Vapers Digest 21st February
Monday’s News at a glance:
News From Parliament – Students Strip Searched for Vaping Devices – Man’s death from heavy smoking, not EVALI – The Health Crisis Michael Bloomberg is Making Worse; No, Not That One – Vaping has helped many to quit smoking – The Advocates Voice 2022 – ‘Quit or die’ approach for cigarettes doesn’t work – Smoking bounces back in the US – Living with Children: Don’t worry about teen’s vaping – Advocacy Burnout Webinar
Dave Cross, Planet of the Vapes
Vape and tobacco harm reduction discussions are taking place thick and fast in the Houses of Parliament. David Jones MP asked about age verification, Navendu Mishra MP was thinking about children, and Mary Glindon MP wondered where the Tobacco and Related Products Regulations were. Andrew Lewer MP wanted to know what happened at the WHO conference while Adam Afriyie MP and Martyn Day MP spoke about snus.
Clwyd West’s David Jones wanted to know what steps the Department of Health and Social Care are taking to ensure small convenience stores operate strict age verification standards for the sale of e-cigarettes. He also wondered if an assessment has been made of the effectiveness of the enforcement measures as a deterrent.
Elizabeth Nolan Brown
Six teenage girls say they were forced to strip so school administrators could check them for vaping devices. Families of the teenagers—students at Suring High School in Wisconsin—have now retained a civil rights lawyer, after the local district attorney declined to bring criminal charges against Suring High officials.
In Wisconsin, it’s illegal for any official, employee, or agent of a school district to conduct a strip search of a student. School policy also specifies that this should not be done.
Not EVALI – Colin Mendelsohn
The ABC reported tonight the death of a Queensland man which was attributed to EVALI caused by vaping. Having carefully studied the case and the post mortem report, I disagree. It is much more likely that the man died from advanced lung damage caused by 40 years of heavy smoking.
The 71-year old man had smoked a pack-a-day for four decades and had wisely switched to vaping 10 years ago. In October 2021 he developed increasing shortness of breath. He was treated with antibiotics but he continued to deteriorate and died several weeks later.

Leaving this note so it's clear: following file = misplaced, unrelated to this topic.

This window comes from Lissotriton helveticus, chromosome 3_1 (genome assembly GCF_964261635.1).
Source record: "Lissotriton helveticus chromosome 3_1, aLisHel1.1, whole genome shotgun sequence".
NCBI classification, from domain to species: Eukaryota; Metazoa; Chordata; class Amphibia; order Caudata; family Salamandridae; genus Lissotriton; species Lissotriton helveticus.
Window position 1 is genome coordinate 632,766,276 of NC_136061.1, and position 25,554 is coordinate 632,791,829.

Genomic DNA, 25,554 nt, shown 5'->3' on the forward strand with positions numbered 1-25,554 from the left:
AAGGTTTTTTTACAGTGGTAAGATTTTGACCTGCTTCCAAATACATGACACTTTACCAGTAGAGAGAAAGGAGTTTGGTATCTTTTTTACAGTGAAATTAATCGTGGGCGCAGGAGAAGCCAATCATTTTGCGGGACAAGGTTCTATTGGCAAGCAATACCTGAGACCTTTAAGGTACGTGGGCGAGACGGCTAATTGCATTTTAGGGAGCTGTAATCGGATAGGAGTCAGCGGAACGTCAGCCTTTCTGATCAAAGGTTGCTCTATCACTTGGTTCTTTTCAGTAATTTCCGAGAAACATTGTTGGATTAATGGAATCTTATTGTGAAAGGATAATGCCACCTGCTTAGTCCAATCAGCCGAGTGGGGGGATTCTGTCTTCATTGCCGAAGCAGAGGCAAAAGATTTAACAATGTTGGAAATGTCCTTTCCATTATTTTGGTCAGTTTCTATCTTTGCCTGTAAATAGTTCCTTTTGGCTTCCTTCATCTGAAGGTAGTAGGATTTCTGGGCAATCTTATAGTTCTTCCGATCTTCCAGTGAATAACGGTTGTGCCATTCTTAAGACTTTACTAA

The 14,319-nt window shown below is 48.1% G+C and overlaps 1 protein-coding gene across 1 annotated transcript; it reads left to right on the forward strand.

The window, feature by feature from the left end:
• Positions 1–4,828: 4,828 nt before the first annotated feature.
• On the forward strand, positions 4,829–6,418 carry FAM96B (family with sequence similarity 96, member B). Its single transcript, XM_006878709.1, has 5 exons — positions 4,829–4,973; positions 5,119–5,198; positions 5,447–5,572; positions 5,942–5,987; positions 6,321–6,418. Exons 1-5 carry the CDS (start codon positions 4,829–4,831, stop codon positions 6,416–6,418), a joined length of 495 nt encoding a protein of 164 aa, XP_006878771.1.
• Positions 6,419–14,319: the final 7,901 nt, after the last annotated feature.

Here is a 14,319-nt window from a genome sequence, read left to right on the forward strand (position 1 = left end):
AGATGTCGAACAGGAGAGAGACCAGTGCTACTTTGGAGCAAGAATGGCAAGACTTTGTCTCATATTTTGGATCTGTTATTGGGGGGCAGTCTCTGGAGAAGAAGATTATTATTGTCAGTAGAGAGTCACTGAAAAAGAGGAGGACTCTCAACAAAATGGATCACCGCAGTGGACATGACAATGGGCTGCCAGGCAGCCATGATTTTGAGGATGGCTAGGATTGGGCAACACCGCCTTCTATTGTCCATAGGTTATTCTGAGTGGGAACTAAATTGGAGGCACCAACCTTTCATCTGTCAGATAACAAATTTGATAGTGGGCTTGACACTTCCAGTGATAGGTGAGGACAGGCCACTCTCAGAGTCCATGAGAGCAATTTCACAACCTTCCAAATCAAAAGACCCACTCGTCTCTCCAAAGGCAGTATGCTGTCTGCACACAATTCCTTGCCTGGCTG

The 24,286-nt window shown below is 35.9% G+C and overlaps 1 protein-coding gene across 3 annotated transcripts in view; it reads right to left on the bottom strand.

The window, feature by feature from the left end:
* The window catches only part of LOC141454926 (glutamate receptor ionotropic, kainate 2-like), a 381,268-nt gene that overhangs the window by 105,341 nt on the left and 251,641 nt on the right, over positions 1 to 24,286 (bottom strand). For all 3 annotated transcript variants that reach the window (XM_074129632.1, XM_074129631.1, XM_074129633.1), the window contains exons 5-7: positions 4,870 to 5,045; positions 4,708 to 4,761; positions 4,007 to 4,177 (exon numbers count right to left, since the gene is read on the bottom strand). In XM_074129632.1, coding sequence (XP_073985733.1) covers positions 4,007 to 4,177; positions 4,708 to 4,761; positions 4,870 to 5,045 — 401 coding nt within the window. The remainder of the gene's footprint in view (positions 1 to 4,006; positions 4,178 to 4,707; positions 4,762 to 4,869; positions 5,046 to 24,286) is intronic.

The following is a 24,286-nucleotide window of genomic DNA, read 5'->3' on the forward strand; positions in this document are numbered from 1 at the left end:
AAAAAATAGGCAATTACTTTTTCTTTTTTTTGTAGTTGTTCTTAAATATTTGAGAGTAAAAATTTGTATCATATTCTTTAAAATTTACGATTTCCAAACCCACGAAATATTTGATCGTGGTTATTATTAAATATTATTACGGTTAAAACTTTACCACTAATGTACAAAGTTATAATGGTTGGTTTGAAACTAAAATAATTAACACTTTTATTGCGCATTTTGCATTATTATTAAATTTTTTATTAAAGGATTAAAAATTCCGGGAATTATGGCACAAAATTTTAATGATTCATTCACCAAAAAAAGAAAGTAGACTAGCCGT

The BECA report has been adopted. Meanwhile, the market collapses in Germany. https://t.co/dyqEvloZiE
— European Tobacco Harm Reduction Advocates (@europethra) February 19, 2022
Making Worse; No, Not That One – Steve Pociask
Hundreds of thousands of Americans are killed every year. Millions more left coping with lingering ailments. No segment of society is exempt from the crushing toll.
No, I’m not referring to the COVID-19 pandemic. I’m talking about smoking. One in five deaths in the U.S. are attributable to tobacco — and for every person who dies from smoking, the CDC estimates that at least 30 other people live with a serious smoking-related illness.
Dave Cross, Planet of the Vapes
Consumer group International Network of Nicotine Consumer Organisations (INNCO) is hosting a webinar on Advocacy Burnout on March 3rd, at 19:00 GMT. The webinar will discuss strategies to address burnout in the fields of tobacco harm reduction, drug harm reduction, and human rights advocacy.
INNCO’s webinar “Are you feeling Burnout?” will feature 5 expert speakers:
Has helped many in his community to quit smoking – Brianna Melville
After the Mail published a lifestyle feature about a study that found vaping didn’t help smokers quit, a local business owner reached out with a counter case.
The feature referred to a paper in BMJ Tobacco Control, which found that e-cigarettes were linked to lower success rates for those who tried to quit smoking.